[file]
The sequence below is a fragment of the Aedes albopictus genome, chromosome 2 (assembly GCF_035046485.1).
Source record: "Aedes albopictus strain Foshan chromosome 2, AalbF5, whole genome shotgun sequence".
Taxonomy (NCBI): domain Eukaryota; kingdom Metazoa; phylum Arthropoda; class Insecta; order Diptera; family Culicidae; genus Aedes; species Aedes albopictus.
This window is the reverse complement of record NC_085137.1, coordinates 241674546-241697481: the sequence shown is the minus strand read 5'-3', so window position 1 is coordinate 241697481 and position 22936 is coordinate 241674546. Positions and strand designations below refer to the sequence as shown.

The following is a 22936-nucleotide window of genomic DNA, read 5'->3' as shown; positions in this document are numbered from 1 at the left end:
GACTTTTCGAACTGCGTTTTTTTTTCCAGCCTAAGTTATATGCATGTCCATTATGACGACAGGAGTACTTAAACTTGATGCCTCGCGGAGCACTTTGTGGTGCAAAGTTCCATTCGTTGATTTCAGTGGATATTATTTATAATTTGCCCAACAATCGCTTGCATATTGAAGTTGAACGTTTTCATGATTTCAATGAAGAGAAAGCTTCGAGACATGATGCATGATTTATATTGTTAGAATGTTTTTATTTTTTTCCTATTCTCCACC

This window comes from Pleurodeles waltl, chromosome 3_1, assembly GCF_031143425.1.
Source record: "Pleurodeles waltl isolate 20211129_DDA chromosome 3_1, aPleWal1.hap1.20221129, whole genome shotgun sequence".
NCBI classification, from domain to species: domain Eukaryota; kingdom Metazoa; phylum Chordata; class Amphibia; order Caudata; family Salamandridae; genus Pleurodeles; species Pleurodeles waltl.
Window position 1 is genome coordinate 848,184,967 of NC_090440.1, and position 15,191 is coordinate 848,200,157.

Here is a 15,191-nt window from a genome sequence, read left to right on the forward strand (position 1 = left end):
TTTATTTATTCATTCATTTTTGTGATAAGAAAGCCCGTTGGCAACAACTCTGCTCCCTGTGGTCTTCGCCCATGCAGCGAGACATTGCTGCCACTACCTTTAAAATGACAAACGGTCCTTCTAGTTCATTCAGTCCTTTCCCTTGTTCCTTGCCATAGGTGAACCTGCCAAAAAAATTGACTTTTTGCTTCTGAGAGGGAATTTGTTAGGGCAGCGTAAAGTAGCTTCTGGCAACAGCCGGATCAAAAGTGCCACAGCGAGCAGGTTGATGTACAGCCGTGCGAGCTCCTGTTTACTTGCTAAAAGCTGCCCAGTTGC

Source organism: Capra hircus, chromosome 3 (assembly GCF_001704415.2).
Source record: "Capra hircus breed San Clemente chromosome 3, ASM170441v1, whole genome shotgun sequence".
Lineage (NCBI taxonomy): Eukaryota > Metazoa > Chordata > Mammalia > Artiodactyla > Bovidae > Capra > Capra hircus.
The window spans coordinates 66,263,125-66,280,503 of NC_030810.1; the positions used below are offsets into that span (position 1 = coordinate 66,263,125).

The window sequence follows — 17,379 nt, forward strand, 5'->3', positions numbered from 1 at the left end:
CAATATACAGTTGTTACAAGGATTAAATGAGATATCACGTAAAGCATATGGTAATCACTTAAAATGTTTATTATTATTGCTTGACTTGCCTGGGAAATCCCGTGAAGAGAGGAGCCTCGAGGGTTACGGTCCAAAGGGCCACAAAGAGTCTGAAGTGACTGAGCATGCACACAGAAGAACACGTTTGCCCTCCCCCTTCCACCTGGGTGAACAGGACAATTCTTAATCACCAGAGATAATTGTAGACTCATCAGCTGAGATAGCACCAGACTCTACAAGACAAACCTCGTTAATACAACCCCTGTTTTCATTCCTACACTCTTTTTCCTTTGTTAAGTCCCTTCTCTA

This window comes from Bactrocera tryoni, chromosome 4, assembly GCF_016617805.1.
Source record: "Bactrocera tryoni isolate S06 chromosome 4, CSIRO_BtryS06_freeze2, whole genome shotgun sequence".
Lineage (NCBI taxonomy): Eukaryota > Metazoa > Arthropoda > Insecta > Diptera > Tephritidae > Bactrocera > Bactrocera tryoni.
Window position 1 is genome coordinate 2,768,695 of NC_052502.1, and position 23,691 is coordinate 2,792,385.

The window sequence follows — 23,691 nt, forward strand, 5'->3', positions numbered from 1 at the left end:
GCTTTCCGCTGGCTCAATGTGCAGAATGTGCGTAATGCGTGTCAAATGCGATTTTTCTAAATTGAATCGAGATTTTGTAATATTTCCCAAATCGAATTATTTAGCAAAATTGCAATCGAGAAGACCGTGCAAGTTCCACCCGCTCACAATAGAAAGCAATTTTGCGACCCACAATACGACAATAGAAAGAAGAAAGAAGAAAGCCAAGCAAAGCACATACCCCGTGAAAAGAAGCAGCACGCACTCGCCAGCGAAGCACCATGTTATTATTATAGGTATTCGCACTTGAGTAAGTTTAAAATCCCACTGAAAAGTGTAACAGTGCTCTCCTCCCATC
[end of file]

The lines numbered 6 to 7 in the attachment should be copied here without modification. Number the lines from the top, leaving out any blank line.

GACTTTTCGAACTGCGTTTTTTTTTCCAGCCTAAGTTATATGCATGTCCATTATGACGACAGGAGTACTTAAACTTGATGCCTCGCGGAGCACTTTGTGGTGCAAAGTTCCATTCGTTGATTTCAGTGGATATTATTTATAATTTGCCCAACAATCGCTTGCATATTGAAGTTGAACGTTTTCATGATTTCAATGAAGAGAAAGCTTCGAGACATGATGCATGATTTATATTGTTAGAATGTTTTTATTTTTTTCCTATTCTCCACC

This window comes from Pleurodeles waltl, chromosome 3_1, assembly GCF_031143425.1.